Maurice Lim Miller, founder of a nonprofit that's trying to reshape social services for low-income people, is one of 23 people to receive a "genius" grant this year from the John D. and Catherine T. MacArthur Foundation.
For the past decade, Mr. Lim Miller has led the Family Independence Initiative, which The Chronicle profiled in 2010. Until recently, the group, which eschews professional case workers in favor of direct cash awards to poor people, has struggled to win foundation support.
"It's a game changer," Mr. Lim Miller said of the MacArthur Fellows award. "We've been kind of swimming against the current for 10 years. We have the data. I know it works. But our work is counterintuitive. This kind of credibility will, I think, get people who are skeptical to really stop and think about some of the core pieces that are essential to do this work."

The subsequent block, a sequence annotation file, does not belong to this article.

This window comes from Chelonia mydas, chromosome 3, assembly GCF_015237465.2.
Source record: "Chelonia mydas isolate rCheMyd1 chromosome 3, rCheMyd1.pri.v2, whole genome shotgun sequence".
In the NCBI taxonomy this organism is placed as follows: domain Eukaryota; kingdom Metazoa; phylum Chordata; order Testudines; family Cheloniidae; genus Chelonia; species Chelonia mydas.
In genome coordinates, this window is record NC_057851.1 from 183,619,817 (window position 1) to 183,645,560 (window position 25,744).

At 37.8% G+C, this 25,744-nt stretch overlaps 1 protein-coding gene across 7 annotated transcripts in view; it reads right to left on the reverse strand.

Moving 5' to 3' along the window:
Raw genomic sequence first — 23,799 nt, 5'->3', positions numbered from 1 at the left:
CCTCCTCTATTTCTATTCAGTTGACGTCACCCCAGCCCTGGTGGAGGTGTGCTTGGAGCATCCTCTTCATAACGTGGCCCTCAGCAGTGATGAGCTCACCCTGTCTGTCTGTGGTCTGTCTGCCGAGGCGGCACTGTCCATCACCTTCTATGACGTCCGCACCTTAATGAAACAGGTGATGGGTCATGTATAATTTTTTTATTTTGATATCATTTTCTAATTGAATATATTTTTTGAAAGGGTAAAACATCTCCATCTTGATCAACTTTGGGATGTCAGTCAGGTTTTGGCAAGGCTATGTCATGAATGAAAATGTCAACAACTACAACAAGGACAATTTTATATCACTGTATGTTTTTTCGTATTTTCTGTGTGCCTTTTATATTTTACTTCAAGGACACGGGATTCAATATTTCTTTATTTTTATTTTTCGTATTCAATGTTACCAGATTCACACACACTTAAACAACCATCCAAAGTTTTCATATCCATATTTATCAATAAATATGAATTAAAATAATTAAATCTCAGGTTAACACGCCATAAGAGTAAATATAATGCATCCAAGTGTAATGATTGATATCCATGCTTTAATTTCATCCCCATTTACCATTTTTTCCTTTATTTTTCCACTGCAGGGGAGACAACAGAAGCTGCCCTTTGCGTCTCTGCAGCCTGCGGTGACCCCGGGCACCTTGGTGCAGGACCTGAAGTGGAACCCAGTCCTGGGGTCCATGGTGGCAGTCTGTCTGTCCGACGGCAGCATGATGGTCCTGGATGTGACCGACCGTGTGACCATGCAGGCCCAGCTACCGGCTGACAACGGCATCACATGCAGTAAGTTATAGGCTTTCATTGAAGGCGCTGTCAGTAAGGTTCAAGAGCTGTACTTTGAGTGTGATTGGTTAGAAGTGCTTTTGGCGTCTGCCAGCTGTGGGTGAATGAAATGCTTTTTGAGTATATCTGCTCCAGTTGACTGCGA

Other winners this year include the founder of the nonprofit International Contemporary Ensemble, two photographers, an astronomer, a neurosurgeon, and an economist.
Winners receive $500,000 over five years to spend however they choose. Mr. Lim Miller says he will use some of the money to further his work, perhaps by exploring how prefabricated, factory-built housing can benefit poor people and by introducing his anti-poverty approach overseas.
For now, he's relieved simply to be able to talk about the award. He was instructed to keep the news under wraps since learning of the honor two-and-a-half weeks ago during a phone call with MacArthur's president, Robert Gallucci.
"The first thing he asked me was, 'Are you alone?' " recalls Mr. Lim Miller. "I thought that was a strange question, but he's the president of the foundation, he can ask whatever he wants."
When Mr. Gallucci told him he'd been selected for a MacArthur Fellows award, Mr. Miller says he had a question: Is that the same thing as a "genius" award?
"It was really a great surprise," says Mr. Lim Miller. "I think I laughed a lot. I'm still laughing."